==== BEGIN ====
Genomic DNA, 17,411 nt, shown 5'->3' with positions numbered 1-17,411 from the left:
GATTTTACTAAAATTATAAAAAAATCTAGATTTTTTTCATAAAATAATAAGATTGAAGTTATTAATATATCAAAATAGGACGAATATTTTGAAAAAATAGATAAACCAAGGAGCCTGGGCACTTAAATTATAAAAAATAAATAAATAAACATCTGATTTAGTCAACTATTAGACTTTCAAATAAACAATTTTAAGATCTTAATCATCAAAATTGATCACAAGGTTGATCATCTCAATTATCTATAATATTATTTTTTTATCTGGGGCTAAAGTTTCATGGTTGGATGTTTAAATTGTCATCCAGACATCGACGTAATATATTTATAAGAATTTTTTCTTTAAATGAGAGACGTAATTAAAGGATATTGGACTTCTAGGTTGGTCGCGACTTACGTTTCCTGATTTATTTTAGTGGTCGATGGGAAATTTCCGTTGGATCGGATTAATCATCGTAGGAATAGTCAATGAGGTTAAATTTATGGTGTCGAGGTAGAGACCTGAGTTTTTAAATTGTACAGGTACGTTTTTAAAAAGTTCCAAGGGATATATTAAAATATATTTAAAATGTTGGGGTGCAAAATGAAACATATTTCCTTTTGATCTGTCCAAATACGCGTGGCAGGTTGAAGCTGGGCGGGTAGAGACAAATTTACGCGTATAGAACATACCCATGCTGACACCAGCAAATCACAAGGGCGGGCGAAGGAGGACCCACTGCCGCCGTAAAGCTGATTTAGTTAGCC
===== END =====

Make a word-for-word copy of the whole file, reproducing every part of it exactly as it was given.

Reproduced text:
Genomic DNA, 17,411 nt, shown 5'->3' with positions numbered 1-17,411 from the left:
GATTTTACTAAAATTATAAAAAAATCTAGATTTTTTTCATAAAATAATAAGATTGAAGTTATTAATATATCAAAATAGGACGAATATTTTGAAAAAATAGATAAACCAAGGAGCCTGGGCACTTAAATTATAAAAAATAAATAAATAAACATCTGATTTAGTCAACTATTAGACTTTCAAATAAACAATTTTAAGATCTTAATCATCAAAATTGATCACAAGGTTGATCATCTCAATTATCTATAATATTATTTTTTTATCTGGGGCTAAAGTTTCATGGTTGGATGTTTAAATTGTCATCCAGACATCGACGTAATATATTTATAAGAATTTTTTCTTTAAATGAGAGACGTAATTAAAGGATATTGGACTTCTAGGTTGGTCGCGACTTACGTTTCCTGATTTATTTTAGTGGTCGATGGGAAATTTCCGTTGGATCGGATTAATCATCGTAGGAATAGTCAATGAGGTTAAATTTATGGTGTCGAGGTAGAGACCTGAGTTTTTAAATTGTACAGGTACGTTTTTAAAAAGTTCCAAGGGATATATTAAAATATATTTAAAATGTTGGGGTGCAAAATGAAACATATTTCCTTTTGATCTGTCCAAATACGCGTGGCAGGTTGAAGCTGGGCGGGTAGAGACAAATTTACGCGTATAGAACATACCCATGCTGACACCAGCAAATCACAAGGGCGGGCGAAGGAGGACCCACTGCCGCCGTAAAGCTGATTTAGTTAGCC